Story and photos by Morris R. Pike –
There’s something intoxicating about boating on a river as beautiful and complicated as the Snake. That wonderful waterway, like an undisciplined maverick, cuts its way through Hells Canyon, joins the Columbia River, and ultimately empties into the Pacific Ocean 300 miles to the west.
The jet boat my alter ego Arnie and I took that hot August day navigates up and down the lively river with unrivaled authority. Ours may be the largest boat skimming across the water, but it isn’t the only one. Dozens of inflatable boats and kayaks dance over the glassy water and down the several rapids like sassy water skippers.
“There’s no way under God’s sky those inflatables can return upstream though those rapids,” I marveled snapping photos of a cluster of colorful boats being readied for launch.
“Not under paddle power, at least,” Arnie agreed pausing for thought. “Explorers moving up the canyon must’a figured out a way though.”
We were boating in a section in the river where the banks were relatively flat.
“Look at that,” Arnie shouted pointing. All heads turned to our left. There on the banks were two bighorn mountain sheep calmly grazing near the water.
“Ohs and Ahs” filled the air.
Cameras clicked. The sheep obviously had no fear of humans.
“Got a feeling those fellows can mountain climb those granite walls, if anything can,” I said admiring the handsome animals.
“Look at that,” Arnie said, his attention moving on to an avalanche of rocks that had broken loose centuries ago from the shear walls of the 7,000-foot plus deep canyon. “Wouldn’t want to have been on top when that one broke loose.”
“Yeah, ride ‘em cowboy,” I agreed, imagining the more than a mile-long trip down to the riverbed.
“Wouldn’t want to have been standing below either!” Arnie laughed.
“Look at those dirt paths etched in side of the cliff . . .” I marveled. “Shoshone Indians do you think . . . heading up and down the river?”
“Not likely,” answered a distinguished looking man seated across the aisle from us. “More likely animals like those mountain sheep traversing the terrain. Those sheep are incredible climbers.”
“You’re right,” the pilot said, entering the conversation. “In 1811, explorers tried to travel down the river in search of a passable route to the Pacific Ocean. They got about as far as we are and had to turn back . . . weather conditions . . . dead of winter made moving forward impossible.”
“Better believe it!” the smart man said, “Jacob Astor sent Wilson Price Hunt west with a party of 60 to help establish an overland route to his fur trading post in Astoria. Hunt’s team intended to pass through Hells Canyon to avoid the white-man-scalping Black Foot Indians but the ice covered terrain forced them to turn back.”
“I’ve been in this canyon in November!” the pilot offered. “Think about it . . . that’s a bad time to try to negotiate any canyon let alone one as formidable as this.”
“Several didn’t make it . . .” the smart man opined. “Ran out of food.”
“Look at all these people fishing,” Arnie said gesturing at a boat loaded with gear and fishermen. “There would have been lots of fish, wouldn’t there?” he quizzed.
“What are all these fishermen doing with their fishing poles,” I asked giving voice to Arnie’s question.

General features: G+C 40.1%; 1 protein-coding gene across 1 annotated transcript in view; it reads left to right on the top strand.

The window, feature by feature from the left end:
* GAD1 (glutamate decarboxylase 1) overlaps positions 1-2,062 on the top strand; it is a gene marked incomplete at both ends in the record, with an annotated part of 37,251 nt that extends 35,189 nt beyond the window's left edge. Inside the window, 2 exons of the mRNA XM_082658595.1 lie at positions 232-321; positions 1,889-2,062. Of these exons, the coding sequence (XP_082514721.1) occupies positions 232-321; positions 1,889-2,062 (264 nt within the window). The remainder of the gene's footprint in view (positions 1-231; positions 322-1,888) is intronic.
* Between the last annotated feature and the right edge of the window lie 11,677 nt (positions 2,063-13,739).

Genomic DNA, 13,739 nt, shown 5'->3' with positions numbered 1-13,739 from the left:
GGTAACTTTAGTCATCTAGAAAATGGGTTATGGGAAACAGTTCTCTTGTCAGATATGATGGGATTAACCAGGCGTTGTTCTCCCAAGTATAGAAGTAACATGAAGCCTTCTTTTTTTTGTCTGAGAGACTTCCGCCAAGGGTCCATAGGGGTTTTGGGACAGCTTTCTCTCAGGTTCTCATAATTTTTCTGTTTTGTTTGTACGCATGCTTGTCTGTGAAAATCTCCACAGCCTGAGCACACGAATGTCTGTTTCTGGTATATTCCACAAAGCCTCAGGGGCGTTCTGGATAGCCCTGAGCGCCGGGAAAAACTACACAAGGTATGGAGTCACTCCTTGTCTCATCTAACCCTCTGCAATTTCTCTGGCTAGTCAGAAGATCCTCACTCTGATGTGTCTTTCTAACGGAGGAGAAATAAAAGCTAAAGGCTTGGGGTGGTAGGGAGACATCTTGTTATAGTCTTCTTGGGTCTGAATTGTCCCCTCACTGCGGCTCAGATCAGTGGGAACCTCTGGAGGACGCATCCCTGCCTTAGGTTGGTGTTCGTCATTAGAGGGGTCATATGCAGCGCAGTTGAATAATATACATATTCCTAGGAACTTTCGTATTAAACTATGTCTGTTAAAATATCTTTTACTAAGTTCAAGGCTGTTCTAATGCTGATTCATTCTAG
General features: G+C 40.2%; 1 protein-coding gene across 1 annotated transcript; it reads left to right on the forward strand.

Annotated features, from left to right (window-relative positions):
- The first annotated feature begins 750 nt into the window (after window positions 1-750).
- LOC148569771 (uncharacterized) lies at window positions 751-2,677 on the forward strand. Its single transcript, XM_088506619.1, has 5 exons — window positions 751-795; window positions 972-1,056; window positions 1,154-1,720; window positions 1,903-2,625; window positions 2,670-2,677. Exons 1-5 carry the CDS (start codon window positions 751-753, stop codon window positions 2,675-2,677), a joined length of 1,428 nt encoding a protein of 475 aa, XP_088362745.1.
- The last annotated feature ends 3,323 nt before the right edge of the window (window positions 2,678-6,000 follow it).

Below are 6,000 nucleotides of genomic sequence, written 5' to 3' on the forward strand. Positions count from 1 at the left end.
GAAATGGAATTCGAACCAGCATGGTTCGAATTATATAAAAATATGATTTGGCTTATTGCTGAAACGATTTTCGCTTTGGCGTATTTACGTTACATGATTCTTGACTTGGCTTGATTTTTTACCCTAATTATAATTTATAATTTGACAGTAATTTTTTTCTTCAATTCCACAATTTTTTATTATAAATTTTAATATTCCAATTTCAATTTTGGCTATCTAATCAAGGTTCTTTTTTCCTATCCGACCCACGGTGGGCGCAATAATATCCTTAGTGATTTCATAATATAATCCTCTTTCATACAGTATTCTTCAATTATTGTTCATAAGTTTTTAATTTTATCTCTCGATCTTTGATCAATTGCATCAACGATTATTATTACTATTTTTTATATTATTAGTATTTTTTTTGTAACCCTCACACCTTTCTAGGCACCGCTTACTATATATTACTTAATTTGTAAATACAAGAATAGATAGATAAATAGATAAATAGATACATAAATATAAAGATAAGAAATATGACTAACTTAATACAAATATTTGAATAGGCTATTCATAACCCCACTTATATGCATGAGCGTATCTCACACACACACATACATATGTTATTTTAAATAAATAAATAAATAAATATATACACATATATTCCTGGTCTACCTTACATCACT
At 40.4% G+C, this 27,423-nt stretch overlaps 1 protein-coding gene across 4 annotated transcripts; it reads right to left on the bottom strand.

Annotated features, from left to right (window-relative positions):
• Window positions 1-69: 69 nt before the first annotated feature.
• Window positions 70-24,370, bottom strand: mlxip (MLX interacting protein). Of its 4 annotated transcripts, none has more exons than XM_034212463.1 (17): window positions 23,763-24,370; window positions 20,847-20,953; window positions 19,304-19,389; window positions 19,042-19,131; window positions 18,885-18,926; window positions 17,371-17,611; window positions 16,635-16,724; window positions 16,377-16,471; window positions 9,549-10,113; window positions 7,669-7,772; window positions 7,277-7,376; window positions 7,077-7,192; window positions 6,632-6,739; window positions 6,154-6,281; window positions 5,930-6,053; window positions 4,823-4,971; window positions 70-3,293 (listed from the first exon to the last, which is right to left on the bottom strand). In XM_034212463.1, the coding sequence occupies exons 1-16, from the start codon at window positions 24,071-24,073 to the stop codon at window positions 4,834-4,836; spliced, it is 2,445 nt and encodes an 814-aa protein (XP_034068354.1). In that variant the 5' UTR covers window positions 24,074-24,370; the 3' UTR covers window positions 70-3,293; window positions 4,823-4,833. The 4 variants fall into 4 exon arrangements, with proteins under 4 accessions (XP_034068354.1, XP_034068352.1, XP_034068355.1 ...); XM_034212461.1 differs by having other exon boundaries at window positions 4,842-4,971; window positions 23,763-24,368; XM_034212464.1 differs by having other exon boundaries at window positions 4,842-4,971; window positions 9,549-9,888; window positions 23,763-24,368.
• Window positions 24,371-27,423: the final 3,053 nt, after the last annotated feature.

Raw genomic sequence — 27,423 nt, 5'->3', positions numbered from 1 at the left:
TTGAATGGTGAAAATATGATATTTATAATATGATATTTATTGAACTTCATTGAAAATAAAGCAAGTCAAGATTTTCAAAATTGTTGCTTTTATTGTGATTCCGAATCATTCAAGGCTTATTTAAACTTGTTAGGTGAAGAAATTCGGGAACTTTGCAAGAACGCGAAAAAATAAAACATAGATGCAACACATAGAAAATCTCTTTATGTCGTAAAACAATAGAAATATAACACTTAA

“Good question,” the well-dressed man said.
Just then, the pilot brought our craft to a floating stop. He’d caught sight of a pretty woman sitting on a deck stool straining her fishing pole trying to hold onto something she had snagged. Of course, we all wanted to see. The pilot treaded water until she, with a little help from her boyfriend, managed to pull in an 83-inch sturgeon.
“A fine looking fish,” another man in our boat called across the water.
“Probably weighs in at 150 pounds,” the boyfriend proudly said.
Then to our surprise, they unhooked the sturgeon and let it melt away back into the deeper water.
“No way!” Arnie shouted, “Why’d she do that?”
“Got me!” I answered.
“Why’d she do that? I asked.
“Law of the river,” the pilot explained. “These days, if you hook a sturgeon, the law requires you catch and release.”
“Go on man!” Arnie complained. Then, with a laugh added, “Had those explorers caught one of those, they’d still be here.”
I laughed at Arnie’s absurdity but he had a point. Laws didn’t limit those starving explorers. Still, how is it that they were without food, when there were fish in the river? Seemed absurd!
We moved away from the catch and release scene and came to a sizable chunk of basalt sitting in the middle of a calm water inlet. The pilot anchored nearby and we plunged into the cool water for a swim.
Refreshed, it was time to goose up the jet engines and make our way back up river. I was relieved that going upstream through the rapids was less tumultuous than going down . . . I wouldn’t have to worry about keeping my camera dry.
However, demonstrating a sense of humor, our mischievous pilot charged up one of the category 4 rapids, circled back down and then back up in an attempt to make sure his load of adventurers got their share of water dousing.
It was all in good fun and I did manage to keep my camera dry. My camera . . . that remarkable piece of technology that helps me bottle rare contents of exceptional days . . . this time on the Snake River in Hells Canyon.
More information about riding the rapids through Hells Canyon at http://www.hellscanyonadventures.com
For an Oregon wildlife adventure story for kids, read Morris Pike’s “The Diary of Snap Wolf” based on the real life story of OR 7 – the wolf that walked 1200 miles across Oregon in search of a mate. Ideal way for grade school students to learn about wolves, Oregon and never giving up.